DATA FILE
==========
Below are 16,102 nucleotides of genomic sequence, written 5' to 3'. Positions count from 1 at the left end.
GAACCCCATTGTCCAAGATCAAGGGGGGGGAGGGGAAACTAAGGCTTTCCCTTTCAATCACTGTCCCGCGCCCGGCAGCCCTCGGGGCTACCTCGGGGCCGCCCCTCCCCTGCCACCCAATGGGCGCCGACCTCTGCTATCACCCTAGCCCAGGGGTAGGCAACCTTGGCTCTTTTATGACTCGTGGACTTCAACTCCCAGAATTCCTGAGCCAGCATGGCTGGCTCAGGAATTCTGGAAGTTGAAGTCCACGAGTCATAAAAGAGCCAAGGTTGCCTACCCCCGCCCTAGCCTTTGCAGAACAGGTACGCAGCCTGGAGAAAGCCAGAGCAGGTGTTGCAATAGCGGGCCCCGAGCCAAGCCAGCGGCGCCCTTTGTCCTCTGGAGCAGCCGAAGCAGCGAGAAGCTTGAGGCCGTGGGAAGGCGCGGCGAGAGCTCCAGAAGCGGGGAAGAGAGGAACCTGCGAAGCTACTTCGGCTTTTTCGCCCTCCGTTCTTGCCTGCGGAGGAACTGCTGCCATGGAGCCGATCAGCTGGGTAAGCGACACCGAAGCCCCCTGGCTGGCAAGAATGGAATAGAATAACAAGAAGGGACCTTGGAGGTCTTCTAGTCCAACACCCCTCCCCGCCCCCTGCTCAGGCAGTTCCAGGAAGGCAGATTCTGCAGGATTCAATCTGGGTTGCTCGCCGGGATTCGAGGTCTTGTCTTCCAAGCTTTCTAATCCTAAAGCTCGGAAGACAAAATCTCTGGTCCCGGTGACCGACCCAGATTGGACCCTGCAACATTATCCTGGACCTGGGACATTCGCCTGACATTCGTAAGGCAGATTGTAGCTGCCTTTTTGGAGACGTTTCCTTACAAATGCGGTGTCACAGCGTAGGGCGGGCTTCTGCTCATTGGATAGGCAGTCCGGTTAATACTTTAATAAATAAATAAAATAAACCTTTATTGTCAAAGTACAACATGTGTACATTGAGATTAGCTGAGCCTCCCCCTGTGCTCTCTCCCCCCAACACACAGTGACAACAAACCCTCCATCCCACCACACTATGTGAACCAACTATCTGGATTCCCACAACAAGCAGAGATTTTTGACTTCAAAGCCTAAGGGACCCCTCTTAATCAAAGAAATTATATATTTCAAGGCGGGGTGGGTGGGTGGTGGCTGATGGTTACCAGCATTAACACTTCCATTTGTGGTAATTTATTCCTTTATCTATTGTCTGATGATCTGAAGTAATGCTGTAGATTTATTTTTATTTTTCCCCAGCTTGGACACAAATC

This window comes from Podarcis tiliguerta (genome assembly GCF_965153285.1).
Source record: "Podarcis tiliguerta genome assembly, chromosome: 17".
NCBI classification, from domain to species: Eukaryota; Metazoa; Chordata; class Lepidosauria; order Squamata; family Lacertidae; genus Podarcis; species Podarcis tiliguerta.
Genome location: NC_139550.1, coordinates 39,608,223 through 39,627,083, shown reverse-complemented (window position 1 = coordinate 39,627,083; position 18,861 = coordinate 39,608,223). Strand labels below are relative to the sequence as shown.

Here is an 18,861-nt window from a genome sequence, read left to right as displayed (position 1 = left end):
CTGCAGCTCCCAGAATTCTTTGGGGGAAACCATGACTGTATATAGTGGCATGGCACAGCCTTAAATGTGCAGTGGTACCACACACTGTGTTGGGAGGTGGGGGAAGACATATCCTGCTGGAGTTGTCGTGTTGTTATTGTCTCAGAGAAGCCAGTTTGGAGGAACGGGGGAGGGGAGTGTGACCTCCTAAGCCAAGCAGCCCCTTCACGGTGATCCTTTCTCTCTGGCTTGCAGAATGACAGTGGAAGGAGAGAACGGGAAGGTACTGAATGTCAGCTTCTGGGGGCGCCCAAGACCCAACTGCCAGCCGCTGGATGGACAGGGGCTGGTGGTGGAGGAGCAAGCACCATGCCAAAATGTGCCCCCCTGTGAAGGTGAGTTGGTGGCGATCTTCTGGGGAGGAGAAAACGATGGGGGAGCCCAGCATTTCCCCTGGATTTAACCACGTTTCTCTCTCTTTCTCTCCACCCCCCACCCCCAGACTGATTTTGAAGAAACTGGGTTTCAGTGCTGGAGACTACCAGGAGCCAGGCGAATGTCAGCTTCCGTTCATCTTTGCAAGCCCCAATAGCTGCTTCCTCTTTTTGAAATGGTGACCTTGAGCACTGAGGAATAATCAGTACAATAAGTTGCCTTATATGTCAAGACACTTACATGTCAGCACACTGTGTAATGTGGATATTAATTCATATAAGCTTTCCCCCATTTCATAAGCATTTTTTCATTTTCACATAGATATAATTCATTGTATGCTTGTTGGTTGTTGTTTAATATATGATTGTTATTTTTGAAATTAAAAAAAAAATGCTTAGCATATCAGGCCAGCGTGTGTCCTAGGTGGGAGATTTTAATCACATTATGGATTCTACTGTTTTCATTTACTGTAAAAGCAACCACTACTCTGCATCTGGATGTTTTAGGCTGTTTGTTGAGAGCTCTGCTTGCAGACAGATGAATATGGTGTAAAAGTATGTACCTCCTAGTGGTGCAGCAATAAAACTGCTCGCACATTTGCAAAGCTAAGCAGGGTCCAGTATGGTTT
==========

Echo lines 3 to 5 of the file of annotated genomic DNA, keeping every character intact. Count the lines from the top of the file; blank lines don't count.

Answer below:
This window comes from Podarcis tiliguerta (genome assembly GCF_965153285.1).
Source record: "Podarcis tiliguerta genome assembly, chromosome: 17".
NCBI classification, from domain to species: Eukaryota; Metazoa; Chordata; class Lepidosauria; order Squamata; family Lacertidae; genus Podarcis; species Podarcis tiliguerta.